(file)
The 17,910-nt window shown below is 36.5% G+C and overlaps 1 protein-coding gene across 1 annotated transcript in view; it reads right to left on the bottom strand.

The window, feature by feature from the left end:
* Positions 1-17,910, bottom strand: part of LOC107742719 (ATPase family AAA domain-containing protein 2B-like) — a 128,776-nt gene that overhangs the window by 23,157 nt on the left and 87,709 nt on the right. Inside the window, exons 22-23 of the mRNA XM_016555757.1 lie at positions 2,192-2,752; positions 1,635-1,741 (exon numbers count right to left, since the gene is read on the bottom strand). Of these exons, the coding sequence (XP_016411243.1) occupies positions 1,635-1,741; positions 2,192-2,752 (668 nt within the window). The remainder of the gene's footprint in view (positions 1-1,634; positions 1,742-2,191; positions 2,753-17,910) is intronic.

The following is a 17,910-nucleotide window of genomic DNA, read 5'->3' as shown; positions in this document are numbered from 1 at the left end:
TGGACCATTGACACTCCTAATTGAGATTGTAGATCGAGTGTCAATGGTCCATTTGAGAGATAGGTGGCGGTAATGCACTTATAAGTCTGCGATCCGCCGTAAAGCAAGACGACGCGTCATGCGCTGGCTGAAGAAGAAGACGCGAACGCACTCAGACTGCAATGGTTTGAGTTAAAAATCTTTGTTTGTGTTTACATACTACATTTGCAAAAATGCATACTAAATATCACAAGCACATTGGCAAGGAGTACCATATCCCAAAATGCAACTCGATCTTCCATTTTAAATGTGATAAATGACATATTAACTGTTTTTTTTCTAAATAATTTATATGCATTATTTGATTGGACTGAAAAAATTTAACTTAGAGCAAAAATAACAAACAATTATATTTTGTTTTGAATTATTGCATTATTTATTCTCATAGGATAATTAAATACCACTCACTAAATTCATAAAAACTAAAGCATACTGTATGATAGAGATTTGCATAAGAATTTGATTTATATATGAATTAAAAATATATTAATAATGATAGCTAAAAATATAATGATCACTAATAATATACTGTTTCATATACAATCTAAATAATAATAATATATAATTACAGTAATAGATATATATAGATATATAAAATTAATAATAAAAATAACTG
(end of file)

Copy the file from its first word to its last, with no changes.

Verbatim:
The 17,910-nt window shown below is 36.5% G+C and overlaps 1 protein-coding gene across 1 annotated transcript in view; it reads right to left on the bottom strand.

The window, feature by feature from the left end:
* Positions 1-17,910, bottom strand: part of LOC107742719 (ATPase family AAA domain-containing protein 2B-like) — a 128,776-nt gene that overhangs the window by 23,157 nt on the left and 87,709 nt on the right. Inside the window, exons 22-23 of the mRNA XM_016555757.1 lie at positions 2,192-2,752; positions 1,635-1,741 (exon numbers count right to left, since the gene is read on the bottom strand). Of these exons, the coding sequence (XP_016411243.1) occupies positions 1,635-1,741; positions 2,192-2,752 (668 nt within the window). The remainder of the gene's footprint in view (positions 1-1,634; positions 1,742-2,191; positions 2,753-17,910) is intronic.

The following is a 17,910-nucleotide window of genomic DNA, read 5'->3' as shown; positions in this document are numbered from 1 at the left end:
TGGACCATTGACACTCCTAATTGAGATTGTAGATCGAGTGTCAATGGTCCATTTGAGAGATAGGTGGCGGTAATGCACTTATAAGTCTGCGATCCGCCGTAAAGCAAGACGACGCGTCATGCGCTGGCTGAAGAAGAAGACGCGAACGCACTCAGACTGCAATGGTTTGAGTTAAAAATCTTTGTTTGTGTTTACATACTACATTTGCAAAAATGCATACTAAATATCACAAGCACATTGGCAAGGAGTACCATATCCCAAAATGCAACTCGATCTTCCATTTTAAATGTGATAAATGACATATTAACTGTTTTTTTTCTAAATAATTTATATGCATTATTTGATTGGACTGAAAAAATTTAACTTAGAGCAAAAATAACAAACAATTATATTTTGTTTTGAATTATTGCATTATTTATTCTCATAGGATAATTAAATACCACTCACTAAATTCATAAAAACTAAAGCATACTGTATGATAGAGATTTGCATAAGAATTTGATTTATATATGAATTAAAAATATATTAATAATGATAGCTAAAAATATAATGATCACTAATAATATACTGTTTCATATACAATCTAAATAATAATAATATATAATTACAGTAATAGATATATATAGATATATAAAATTAATAATAAAAATAACTG